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What is Inflammatory bowel disease?

Inflammatory bowel disease (IBD) is the collective term for a group of different inflammatory conditions of the digestive system, primarily ulcerative colitis and Crohn’s disease. About 3 million Americans suffer from IBD.

Ulcerative colitis (UC) is a chronic inflammation in the inner lining of the colon and/or rectum.

Crohn’s disease can strike any area of the digestive tract from the mouth to the anus, but it usually affects the lower section of the small intestine where it connects to the colon (known as the ileum).


Causes of IBD

IBD is an autoimmune condition, meaning the immune system is hypersensitive and mistakenly sees normal tissue in the intestinal tract as a “foe” and launches an inflammatory response.


A primary cause of autoimmunity is leaky gut. When the gut wall is too porous, fragments of food, wastes, viruses and bacteria can get into the bloodstream and trigger the immune system. Vitamin D deficiency is also linked to autoimmunity, as vitamin D helps control the immune system’s inflammatory responses.


Studies have also shown that a person with a first-degree relative with IBD is up to 10 times more likely to develop the disease. Long term use of NSAIDS, antibiotics and oral contraceptives can also be a factor, as these medications can upset the microbiome balance.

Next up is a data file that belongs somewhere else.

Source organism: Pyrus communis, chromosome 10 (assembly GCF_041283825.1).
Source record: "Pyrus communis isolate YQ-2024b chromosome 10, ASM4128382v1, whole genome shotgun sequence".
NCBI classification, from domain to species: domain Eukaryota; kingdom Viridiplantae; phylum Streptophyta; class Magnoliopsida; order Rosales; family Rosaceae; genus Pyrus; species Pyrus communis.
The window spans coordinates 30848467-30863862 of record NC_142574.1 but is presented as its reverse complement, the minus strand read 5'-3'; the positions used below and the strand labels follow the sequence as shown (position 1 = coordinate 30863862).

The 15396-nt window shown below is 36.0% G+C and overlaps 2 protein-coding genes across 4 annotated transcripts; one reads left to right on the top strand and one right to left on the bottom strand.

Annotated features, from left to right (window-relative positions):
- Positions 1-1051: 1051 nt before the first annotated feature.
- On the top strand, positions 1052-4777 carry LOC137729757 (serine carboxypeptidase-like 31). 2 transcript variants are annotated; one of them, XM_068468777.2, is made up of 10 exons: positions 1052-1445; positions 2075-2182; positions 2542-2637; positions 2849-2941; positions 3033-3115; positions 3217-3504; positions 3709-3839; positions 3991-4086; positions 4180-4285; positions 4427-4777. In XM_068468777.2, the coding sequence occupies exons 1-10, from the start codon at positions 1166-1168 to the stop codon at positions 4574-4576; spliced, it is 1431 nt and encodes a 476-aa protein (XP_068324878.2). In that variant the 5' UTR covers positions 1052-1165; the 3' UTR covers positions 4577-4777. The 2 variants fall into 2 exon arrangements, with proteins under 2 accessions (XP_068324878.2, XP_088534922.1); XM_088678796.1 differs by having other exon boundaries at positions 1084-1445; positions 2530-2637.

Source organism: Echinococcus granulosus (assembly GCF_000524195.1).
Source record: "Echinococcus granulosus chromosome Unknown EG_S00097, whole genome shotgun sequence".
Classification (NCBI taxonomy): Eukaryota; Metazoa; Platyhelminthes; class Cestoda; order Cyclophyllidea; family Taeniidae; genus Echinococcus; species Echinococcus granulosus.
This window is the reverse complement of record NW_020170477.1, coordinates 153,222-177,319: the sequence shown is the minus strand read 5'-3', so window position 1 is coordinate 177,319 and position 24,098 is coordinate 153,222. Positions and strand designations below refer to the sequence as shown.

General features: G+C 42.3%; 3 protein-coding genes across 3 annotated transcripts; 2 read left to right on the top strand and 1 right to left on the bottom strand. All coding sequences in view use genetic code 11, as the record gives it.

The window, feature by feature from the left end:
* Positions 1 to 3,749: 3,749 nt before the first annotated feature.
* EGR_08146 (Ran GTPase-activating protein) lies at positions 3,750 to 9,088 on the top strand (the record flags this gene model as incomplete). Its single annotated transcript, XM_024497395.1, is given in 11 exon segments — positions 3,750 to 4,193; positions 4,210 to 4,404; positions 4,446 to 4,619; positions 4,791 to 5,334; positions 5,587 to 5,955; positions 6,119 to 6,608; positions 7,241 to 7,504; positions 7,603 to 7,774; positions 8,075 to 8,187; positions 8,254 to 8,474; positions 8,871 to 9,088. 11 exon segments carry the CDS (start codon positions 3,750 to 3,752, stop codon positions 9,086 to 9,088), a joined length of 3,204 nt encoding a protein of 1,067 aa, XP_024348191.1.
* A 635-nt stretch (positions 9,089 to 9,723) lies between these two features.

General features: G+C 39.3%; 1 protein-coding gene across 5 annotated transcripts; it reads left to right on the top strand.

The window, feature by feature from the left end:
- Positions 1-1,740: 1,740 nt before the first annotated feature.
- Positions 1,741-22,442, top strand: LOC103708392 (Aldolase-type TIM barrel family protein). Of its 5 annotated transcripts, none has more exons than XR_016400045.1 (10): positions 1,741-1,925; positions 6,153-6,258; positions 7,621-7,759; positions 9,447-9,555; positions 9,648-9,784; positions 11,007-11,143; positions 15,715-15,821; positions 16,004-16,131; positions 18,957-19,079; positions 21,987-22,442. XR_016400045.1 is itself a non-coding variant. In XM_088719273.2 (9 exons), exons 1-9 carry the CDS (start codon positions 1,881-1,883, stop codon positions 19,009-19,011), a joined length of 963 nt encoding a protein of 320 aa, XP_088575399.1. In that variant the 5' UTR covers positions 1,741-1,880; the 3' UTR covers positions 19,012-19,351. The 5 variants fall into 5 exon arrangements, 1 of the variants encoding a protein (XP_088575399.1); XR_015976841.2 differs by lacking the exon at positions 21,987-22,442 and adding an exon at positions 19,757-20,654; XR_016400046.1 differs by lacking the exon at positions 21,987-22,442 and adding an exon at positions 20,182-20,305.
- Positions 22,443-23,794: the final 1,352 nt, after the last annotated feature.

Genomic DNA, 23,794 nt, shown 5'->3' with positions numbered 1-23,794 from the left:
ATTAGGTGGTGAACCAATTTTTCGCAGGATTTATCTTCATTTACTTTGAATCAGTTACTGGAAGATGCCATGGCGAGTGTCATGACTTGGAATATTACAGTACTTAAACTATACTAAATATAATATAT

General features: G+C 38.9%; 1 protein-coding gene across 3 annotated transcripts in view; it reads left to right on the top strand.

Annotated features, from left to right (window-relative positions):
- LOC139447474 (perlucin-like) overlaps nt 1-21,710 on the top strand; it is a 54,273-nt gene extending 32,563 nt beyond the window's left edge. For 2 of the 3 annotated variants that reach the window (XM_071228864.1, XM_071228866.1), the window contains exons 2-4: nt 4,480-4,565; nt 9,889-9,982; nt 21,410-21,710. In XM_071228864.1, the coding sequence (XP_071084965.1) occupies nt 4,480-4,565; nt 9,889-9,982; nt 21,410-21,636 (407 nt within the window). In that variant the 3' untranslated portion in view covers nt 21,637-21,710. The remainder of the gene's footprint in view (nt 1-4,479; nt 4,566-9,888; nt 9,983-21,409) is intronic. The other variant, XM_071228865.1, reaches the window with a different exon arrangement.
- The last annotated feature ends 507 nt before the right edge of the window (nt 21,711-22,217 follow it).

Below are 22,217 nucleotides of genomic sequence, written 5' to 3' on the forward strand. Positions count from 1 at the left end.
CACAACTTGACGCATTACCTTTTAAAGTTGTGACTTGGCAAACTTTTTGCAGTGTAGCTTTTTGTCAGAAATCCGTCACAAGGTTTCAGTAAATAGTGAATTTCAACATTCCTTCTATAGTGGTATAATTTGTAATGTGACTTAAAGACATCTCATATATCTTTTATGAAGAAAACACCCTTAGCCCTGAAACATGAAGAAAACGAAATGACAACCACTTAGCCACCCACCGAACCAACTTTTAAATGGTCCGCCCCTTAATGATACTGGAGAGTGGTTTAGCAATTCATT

Symptoms of IBD

UC symptoms include rectal bleeding and pain, extreme bowel urgency, frequent bowel movements (sometimes 30 or more per day), diarrhea, abdominal pain and weight loss.

Crohn’s disease symptoms include cramping and abdominal pain, diarrhea, fever, weight loss, bloating, anal pain, skin lesions, rectal abscess, fissures (tears in the rectal tissue) and joint pain.


Long-term effects of IBD

Anemia, osteoporosis, fatigue and malnutrition are common as inflamed areas of the intestinal tract struggle to absorb nutrients. Bowel obstruction may also occur as IBD can block the flow of wastes as they travel through the intestines. Fistulas (abnormal tunnels between organs) and ulcers may also develop. In serious cases, the disease can lead to colon cancer or liver disease.


Natural remedies for IBD

Food combining has been shown to help support more efficient digestion and elimination of wastes, which in turn can help curb IBD symptoms. Food combining centers on pairing foods together that require similar digestive enzymes to ease the overall burden on the GI tract and promote better digestion.


Super Shield Plus Multi-Strain Probiotic Formula can help ease gas and bloating, promote more efficient digestion and support a healthy intestinal flora balance.


Optimal Turmeric Blend can be helpful in curbing inflammation. Turmeric has even been shown in studies to help maintain remission in both Crohn’s disease and UC sufferers.


Stress reduction is also important, as stress can exacerbate IBD symptoms.


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